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HQ 959398

September 13, 1998

CLA-2 RR:CR:TE 959398 RH


TARIFF NO.: 6110.30.3020

Area Port Director
U.S. Customs
1000 Second Street
Suite 2100
Seattle, Washington 98104-1049

RE: Protest number 3001-96-100385; country of origin; knit sweaters; production capacity;
19 CFR ?174.24(b); question of fact

Dear Sir:

This is in reply to a memorandum received by our office on June 25, 1996, concerning the Application for Further Review of Protest (AFR) number 3001-96-100385, which you forwarded to our office for review. The law firm of Riggle and Craven timely filed the AFR, on behalf of A.J. Brandon, against a Notice of Redelivery of acrylic/nylon sweaters.

Counsel claims that review is warranted under 19 CFR ?174.24(b), because neither the Commissioner of Customs nor the Customs courts has ruled on the nature of machinery necessary to produce minimal cabling of sweaters.


On September 14, 1995, the protestant imported into the United States 600 dozen women's man-made knit sweaters (80/20 percent acrylic/nylon ladies pullover long sleeve, diamond and cable stitch on front and reverse jersey back and sleeves) under subheading 6110.30.3020 of the Harmonized Tariff Schedule of the United States Annotated (HTSUSA). The protestant asserted the Republic of the Phillippines as the country of origin of the garments.

Commercial invoice DA95-046 and other supporting entry documents establish that the foreign seller of the sweaters was Dae Young Apparel Corporation and that the sweater materials originated in Seoul, Korea, and were processed and/or manufactured into garments in the Phillippines.

On January 18, 1996, Customs issued a Request for Information (CF 28), asking the protestant to submit samples of the merchandise. To our knowledge, the samples were never received. In the meantime, Customs conducted a visit to the Dae Young factory in the Phillippines and determined that it did not have the necessary equipment to produce the cable knit sweaters. Additionally, Customs obtained records of cabled panels being shipped to the Dae Young factory from outside the country. This was confirmed by the plant manager to Customs officials.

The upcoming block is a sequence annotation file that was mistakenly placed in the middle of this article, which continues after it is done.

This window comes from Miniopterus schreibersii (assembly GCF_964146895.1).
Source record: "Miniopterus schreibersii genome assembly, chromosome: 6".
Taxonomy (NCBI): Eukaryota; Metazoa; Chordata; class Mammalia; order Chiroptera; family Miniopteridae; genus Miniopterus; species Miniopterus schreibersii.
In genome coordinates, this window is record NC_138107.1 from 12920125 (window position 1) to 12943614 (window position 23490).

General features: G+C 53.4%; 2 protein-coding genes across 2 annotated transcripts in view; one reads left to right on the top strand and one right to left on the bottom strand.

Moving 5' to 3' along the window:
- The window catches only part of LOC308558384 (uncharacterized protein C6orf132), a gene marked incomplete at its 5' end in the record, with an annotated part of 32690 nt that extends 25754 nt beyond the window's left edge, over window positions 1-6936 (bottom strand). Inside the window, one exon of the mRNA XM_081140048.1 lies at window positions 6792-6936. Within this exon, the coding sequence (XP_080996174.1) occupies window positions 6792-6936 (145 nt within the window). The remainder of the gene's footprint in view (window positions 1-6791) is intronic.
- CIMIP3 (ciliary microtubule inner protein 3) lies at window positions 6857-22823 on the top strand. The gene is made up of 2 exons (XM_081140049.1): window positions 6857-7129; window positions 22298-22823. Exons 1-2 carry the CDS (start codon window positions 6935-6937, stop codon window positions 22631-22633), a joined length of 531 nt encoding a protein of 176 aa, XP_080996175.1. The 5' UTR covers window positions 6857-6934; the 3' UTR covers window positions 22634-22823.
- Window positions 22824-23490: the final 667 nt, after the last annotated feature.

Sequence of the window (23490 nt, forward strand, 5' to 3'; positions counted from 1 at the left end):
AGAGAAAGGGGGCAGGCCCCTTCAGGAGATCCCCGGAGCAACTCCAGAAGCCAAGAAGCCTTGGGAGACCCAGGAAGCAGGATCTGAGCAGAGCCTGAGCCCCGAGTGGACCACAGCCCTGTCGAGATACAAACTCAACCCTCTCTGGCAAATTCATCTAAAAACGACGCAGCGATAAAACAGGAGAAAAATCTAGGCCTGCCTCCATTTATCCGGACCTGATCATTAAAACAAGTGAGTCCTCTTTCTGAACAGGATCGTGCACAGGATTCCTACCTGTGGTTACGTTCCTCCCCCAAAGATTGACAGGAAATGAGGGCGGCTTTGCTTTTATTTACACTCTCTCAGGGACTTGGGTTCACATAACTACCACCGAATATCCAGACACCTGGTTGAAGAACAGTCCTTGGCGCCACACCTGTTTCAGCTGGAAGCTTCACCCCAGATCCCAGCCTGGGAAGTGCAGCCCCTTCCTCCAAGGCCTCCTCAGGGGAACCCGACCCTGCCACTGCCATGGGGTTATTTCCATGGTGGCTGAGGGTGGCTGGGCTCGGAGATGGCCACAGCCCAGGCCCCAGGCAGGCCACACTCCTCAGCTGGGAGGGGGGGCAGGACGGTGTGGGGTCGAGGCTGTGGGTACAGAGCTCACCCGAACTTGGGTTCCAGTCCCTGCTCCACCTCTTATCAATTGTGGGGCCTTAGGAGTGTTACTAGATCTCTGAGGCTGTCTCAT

On February 23, 1996, Customs sent a Notice to Redeliver (CF 4647), which reads: "Based on information developed by U.S. Customs this merchandise was incapable of being made at the stated factory and is suspected of being transshipped. Please redeliver or provide the name of the actual manufacturer and supporting documentation."

Counsel for the protestant argues that the Dae Young factory was capable of producing the sweaters in question, that cabling of the type on the sweaters in question is not a complex operation, and that Dae Young had both the machinery and personnel to do such cabling. He asserts that the notice of redelivery was issued in error and should be canceled. He submitted a video tape directly to our office of the machinery allegedly at the Dae Young factory.

In support of his claim that Dae Young had both the machinery and personnel to manufacture the sweaters, counsel states that the protestant's former director of sourcing visited the Dae Young factory and determined that it was capable of producing the sweaters. During the visit, Dae Young informed the protestant's representative that it was capable of producing 80,000 knit sweaters per month. Counsel attached copies of a factory profile created by Dae Young detailing the machines and manpower of the factory.

On April 29, 1996, Customs sent another Request for Information to the importer requesting the following documentation:

1) A Certification from the Philippine Garment Textile Export Board (GTEB) that all of the equipment listed in appendix 2 of your attorney's letter is in fact at the factory and is in use.

2) Production records for the shipment in question, including the following:

--Philippine import entry and internal revenue declaration for the Korean raw materials

--Invoice and bill of lading for the raw materials